One other thing that was reviewed was our other house. Ever since I went to New Hampshire for the winter of 2004-2005 with our dogs, we’ve had a lovely log home there, which was always held onto with the intention that one day, we might go back to NH to live. The reality is, with as many dogs as we have, it is just not going to happen. It seems a shame to part with it, but it is difficult to take care of a property from 6000 miles away, and if it hadn’t been for our friends over there, it really would be nigh on impossible. So, reluctantly, we finally decided to go ahead and put it on the market. It’s listed on MLS and a few other places too. I’d love it to go to a musher, as it is full of happy memories of my Winter of Adventure, as I called it.

The dogyard was built and fenced in for us by a local musher, and it worked really well for our small kennel. Anyone with only a few more dogs than the 11 I brought would likely be able to make the yard work without much effort.  A bigger kennel would need to expand or make changes, but as the lot is 5 acres, there is room to do that. It’s the last house on a dead end road and is only about 20 minutes drive from Plymouth.

Here’s the link to the house listing

http://www.newhampshirehomes.com/grafton/wentworth/home/135-Frescoln-Road,-Wentworth,-NH-03282/4339571

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Wentworth house front yard
wentworth yard
Dog “barn” at the rear of the house.

Acceptance

11 January 2014    3.00 PM      17 F    Overcast

“Life is a series of natural and spontaneous changes. Don’t resist them; that only creates sorrow. Let reality be reality. Let things flow naturally forward in whatever way they like. – Lao Tzu”

I will confess to having struggled with the acceptance of my fate and circumstances over the last few weeks. One of the main reasons for our move to Alaska, was the desire to run our dogs greater distances and to explore new trails. Generally, we’ve made steady progress each year and I feel that we’re developing a good solid base on our dogs from which we can build and improve.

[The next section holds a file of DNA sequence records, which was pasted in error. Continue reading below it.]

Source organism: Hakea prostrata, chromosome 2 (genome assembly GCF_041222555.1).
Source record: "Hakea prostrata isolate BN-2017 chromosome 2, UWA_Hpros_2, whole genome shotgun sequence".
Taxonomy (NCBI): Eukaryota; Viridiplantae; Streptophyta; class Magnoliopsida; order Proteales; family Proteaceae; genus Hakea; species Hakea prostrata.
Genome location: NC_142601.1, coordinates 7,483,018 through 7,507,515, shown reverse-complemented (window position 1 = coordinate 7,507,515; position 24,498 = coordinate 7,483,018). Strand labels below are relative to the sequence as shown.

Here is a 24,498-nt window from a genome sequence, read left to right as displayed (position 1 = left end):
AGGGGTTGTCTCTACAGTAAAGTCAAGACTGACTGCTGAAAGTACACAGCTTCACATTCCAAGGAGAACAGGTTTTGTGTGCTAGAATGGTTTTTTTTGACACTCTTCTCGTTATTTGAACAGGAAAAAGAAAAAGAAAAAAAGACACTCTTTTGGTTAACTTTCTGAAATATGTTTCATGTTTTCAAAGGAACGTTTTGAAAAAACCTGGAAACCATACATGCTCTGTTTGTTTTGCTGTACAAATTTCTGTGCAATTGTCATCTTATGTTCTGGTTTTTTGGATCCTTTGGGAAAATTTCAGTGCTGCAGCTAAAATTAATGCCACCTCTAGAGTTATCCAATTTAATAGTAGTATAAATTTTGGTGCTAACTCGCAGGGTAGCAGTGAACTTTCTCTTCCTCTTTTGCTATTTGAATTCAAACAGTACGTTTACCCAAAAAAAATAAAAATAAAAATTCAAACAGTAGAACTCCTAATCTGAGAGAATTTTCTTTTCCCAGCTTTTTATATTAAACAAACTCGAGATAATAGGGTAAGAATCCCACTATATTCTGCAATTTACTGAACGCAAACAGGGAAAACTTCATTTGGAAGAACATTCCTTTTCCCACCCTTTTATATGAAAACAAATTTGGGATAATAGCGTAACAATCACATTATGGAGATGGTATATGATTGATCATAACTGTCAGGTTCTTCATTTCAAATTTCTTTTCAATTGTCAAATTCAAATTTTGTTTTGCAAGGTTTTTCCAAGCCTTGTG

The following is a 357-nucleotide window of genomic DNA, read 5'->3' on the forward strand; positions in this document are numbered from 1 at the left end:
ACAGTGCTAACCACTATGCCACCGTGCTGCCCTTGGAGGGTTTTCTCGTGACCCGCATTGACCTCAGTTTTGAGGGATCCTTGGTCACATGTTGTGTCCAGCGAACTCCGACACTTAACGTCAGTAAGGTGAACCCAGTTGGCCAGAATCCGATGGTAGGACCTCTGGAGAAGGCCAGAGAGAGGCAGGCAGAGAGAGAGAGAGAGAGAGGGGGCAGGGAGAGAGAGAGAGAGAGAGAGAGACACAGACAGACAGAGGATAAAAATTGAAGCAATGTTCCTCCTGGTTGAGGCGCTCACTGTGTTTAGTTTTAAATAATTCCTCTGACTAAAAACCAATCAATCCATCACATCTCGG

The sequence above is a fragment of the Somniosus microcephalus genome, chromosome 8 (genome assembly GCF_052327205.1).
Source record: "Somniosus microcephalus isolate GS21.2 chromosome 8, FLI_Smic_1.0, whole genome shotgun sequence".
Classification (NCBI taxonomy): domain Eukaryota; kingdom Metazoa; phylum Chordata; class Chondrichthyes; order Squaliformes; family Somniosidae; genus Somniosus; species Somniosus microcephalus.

Things were going well this Autumn/Fall, mileages were up, the dogs were looking good and we even managed to get onto sleds in mid November. And that’s where it started to go in a different direction. In Alaska, we usually get a horrible, warming rainy spell for a few days in January. This year it came early and the trails got a bit treacherous and exceedingly icy. When the trails are like this, my major worry is hurting dogs so we usually take a few days off until conditions improve. It was right around then that Takeo became ill, followed by Junior.  As previously blogged, Junior died after a short but severe illness but happily Takeo continues to amaze, astound and grace us with his presence. He gives very little indication of just how serious his condition is and if it wasn’t for his frequent power naps, you could easily be forgiven for thinking all was well.

All of Takeo's belly fur was shaved by the vet. I'm guessing that must be the furriest dog ever squeezed into a Katahdin dog jacket.
All of Takeo’s belly fur was shaved by the vet. I’m guessing that must be the furriest dog ever squeezed into a Katahdin dog jacket.

Emotionally, I found it impossible to think of running a team and leaving him behind when at any moment, he could pass away. Logically, I was aware that there was nothing I could do that would change that, but knowing it and dealing with it, are two very different things.

It was a difficult period, I wanted to run the dogs but felt that I couldn’t. I felt frustrated but also guilty that I could feel like that. Our aim here is always to take the best care of all our dogs that we possibly can. It took a few days for me to come to an acceptance that contrary to Spock’s statement, the needs of the many do not always outweigh the needs of the few.  The reality is our dogs have a full and happy life, they get free exercise every day and they don’t “need” to go for a sled run. They might enjoy it, they might love going new places and meeting new teams, but they don’t need it.